Film featuring male northern white rhino, two caretakers premiers in US

Sudan, the last male northern white rhino and her caretaker at Ol Pejeta Conservancy in Nanyuki. [File, Standard]
A film featuring Sudan, the last male northern white rhino is set to premiere in US Film festivals over the weekend.

The film, Kifaru, directed by a US cinematographers David Hambridge and Andrew Harrison Brown will be screened at the Slamdance Film festivals in Utah State from Sunday, January 27 to January 30.

The film, which is already eliciting positive reactions from conservationists across the world is featuring the life of Sudan with his two caretakers. The film trails the lives of the Kenyan rangers recruited to take care of Sudan at Ol Pejeta Conservancy in Nanyuki.

“Spanning over the course of the caretaker’s first four years on the job, Kifaru allows viewers to experience the joys and pitfalls of conservation firsthand through the lens of these men and view extinction in real-time,” a synopsis of the film reads.

According to Screen Anarchy, a film site, the film will confront the reality on extinction. “As a genre-focused film site, we are more eager to watch a wild white rhino creating mayhem in outrageous and unbelievable action sequences on the big screen, rather than confronting the reality of the extinction of the last male white rhino. Yet a new film that will debut at the Slamdance Film Festival in the coming days is far more brave about it,” said.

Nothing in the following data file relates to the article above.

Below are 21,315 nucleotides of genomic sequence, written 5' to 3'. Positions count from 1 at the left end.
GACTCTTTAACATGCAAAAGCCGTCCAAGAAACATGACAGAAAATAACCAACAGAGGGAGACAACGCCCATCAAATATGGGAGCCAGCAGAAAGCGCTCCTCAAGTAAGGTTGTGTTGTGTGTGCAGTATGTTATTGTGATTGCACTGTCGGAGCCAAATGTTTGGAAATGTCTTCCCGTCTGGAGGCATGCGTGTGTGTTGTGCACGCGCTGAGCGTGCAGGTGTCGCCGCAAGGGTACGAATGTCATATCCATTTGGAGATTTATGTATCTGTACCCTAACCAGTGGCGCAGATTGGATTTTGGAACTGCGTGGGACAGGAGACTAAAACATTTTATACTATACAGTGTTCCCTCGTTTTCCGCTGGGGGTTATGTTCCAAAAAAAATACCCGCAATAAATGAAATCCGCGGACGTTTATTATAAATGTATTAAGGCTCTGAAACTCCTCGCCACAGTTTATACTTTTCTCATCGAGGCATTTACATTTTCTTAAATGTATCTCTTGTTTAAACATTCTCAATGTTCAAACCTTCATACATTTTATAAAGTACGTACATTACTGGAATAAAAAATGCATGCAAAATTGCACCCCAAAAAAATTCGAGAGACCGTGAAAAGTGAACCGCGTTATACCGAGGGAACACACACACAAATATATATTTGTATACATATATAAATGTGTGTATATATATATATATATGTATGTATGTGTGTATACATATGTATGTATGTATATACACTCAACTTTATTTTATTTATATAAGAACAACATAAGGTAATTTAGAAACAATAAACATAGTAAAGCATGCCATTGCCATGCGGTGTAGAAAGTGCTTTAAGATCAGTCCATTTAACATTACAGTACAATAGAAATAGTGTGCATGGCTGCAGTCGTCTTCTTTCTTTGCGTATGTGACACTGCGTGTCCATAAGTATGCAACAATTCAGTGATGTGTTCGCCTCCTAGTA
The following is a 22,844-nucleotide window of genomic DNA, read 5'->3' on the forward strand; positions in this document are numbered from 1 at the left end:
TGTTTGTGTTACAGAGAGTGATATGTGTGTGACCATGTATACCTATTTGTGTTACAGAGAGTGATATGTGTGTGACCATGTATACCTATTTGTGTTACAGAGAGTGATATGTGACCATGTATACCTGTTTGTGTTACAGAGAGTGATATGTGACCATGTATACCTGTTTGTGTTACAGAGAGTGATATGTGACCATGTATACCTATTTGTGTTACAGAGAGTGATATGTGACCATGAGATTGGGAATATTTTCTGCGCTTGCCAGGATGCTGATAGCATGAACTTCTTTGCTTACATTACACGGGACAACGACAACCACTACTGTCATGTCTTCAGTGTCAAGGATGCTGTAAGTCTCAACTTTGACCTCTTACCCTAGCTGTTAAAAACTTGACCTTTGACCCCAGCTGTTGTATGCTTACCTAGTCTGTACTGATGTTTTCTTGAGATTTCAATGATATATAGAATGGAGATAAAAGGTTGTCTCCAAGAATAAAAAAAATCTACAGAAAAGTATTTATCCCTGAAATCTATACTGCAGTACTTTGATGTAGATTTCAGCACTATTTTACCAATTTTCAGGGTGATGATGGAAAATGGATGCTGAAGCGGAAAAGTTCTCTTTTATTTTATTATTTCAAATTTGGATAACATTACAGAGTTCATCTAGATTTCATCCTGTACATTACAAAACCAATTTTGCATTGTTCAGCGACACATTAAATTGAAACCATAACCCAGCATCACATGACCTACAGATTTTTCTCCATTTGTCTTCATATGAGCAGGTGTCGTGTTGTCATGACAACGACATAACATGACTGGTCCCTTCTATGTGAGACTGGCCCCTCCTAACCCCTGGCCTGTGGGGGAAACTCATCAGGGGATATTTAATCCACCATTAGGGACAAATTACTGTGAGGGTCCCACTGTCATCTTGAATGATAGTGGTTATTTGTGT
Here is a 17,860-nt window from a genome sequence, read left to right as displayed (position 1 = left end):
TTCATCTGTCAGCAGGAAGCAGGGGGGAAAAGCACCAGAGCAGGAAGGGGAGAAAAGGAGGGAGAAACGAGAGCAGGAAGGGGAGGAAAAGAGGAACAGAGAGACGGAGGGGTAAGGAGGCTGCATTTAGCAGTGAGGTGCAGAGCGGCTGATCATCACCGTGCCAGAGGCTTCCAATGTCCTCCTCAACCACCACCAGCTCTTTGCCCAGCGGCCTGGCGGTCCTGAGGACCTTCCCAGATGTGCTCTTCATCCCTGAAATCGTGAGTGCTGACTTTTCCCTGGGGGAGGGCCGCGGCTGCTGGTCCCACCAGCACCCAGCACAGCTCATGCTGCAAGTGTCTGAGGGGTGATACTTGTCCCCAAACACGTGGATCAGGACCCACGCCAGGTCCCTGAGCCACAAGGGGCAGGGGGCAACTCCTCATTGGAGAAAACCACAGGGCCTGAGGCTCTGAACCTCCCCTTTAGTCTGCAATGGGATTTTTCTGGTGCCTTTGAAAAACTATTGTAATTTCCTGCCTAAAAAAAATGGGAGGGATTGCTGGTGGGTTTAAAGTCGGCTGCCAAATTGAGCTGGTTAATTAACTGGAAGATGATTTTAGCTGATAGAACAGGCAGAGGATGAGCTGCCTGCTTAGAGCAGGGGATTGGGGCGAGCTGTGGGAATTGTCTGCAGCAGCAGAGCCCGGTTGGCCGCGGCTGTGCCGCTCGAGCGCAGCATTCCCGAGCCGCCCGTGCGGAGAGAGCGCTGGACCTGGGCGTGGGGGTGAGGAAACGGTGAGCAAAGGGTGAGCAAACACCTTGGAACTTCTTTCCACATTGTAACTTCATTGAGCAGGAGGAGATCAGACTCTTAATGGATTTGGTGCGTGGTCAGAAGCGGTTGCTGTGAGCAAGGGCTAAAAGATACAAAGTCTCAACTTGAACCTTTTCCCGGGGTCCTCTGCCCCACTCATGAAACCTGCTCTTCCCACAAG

In July, Ol Pejeta Conservancy said the film was one of those ‘close to their hearts,’

“There have been news features and films made about Sudan in the last decade. But there is one particularly close to our hearts. For the last three years, we have been working closely with filmmaker David Hambridge to tell the story of Sudan through the lives of those that cared for him on a daily basis,” Ol Pejeta noted

The conservancy said the film, The Last Male Standing, was set to be released this year.

“It is a feature film that journeys beyond the global headlines that have accumulated around Sudan, and explores the painful emptiness of extinction through the eyes of Sudan’s three caregivers,” the conservancy said. Mellisa Singleton, one of the reviewers said Kifaru, is set to be an eye opener on conservation of critically endangered rhinos.

In the trailer, James Mwenda, one of the caretakers is seen singing the hymn Amazing Grace to Sudan while eating hay before he gives him a mud bath.

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US Film festivalsKifaruSlamdance Film festivalsOl Pejeta Conservancynorthern white rhino